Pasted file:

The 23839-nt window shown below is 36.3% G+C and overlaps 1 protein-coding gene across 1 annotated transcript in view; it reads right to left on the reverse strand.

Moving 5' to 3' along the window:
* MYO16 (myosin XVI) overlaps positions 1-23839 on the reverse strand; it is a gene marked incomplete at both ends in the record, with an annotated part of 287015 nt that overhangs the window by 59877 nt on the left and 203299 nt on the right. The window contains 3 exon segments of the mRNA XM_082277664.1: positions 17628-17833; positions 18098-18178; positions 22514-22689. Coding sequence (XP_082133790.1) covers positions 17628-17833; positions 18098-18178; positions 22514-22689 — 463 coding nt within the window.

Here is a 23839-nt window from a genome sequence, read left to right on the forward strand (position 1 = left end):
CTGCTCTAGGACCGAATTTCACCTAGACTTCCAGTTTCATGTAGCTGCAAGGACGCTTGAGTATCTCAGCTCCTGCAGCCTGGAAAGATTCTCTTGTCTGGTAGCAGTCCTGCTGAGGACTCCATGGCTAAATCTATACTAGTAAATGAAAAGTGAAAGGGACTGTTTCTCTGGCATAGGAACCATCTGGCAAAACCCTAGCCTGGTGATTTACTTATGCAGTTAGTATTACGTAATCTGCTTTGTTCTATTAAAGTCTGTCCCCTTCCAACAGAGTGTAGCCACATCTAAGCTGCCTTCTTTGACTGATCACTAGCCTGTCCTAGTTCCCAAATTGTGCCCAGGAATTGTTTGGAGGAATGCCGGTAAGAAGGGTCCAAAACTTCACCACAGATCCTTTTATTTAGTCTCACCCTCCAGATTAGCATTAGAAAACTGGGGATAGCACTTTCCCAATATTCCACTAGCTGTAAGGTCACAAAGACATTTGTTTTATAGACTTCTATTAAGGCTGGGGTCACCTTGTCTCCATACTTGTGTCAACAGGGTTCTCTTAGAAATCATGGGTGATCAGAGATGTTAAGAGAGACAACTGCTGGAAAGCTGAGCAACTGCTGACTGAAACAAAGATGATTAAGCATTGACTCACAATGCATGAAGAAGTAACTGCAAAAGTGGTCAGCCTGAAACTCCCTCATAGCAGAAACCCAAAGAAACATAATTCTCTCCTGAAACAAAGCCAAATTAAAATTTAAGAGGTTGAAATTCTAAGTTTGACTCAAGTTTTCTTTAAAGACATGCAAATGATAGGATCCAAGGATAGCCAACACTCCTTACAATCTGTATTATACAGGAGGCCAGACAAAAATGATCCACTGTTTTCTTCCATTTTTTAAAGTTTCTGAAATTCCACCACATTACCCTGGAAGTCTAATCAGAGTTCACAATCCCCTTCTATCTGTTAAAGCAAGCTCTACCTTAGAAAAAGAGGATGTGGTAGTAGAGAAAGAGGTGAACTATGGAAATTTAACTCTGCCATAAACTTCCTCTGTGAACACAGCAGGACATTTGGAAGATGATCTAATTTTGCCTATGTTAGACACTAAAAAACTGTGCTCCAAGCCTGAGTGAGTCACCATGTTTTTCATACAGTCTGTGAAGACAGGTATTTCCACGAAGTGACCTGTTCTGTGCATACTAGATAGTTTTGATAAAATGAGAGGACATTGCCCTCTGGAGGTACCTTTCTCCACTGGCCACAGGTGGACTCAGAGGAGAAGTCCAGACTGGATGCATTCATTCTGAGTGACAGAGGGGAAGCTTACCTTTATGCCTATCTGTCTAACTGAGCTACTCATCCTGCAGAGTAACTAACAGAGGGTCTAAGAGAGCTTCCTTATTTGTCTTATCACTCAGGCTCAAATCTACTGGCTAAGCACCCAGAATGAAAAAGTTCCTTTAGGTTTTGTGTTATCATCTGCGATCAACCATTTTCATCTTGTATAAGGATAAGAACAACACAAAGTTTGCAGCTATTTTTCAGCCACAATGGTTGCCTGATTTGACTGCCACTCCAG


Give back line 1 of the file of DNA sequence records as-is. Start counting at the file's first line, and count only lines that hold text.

The 23839-nt window shown below is 36.3% G+C and overlaps 1 protein-coding gene across 1 annotated transcript in view; it reads right to left on the reverse strand.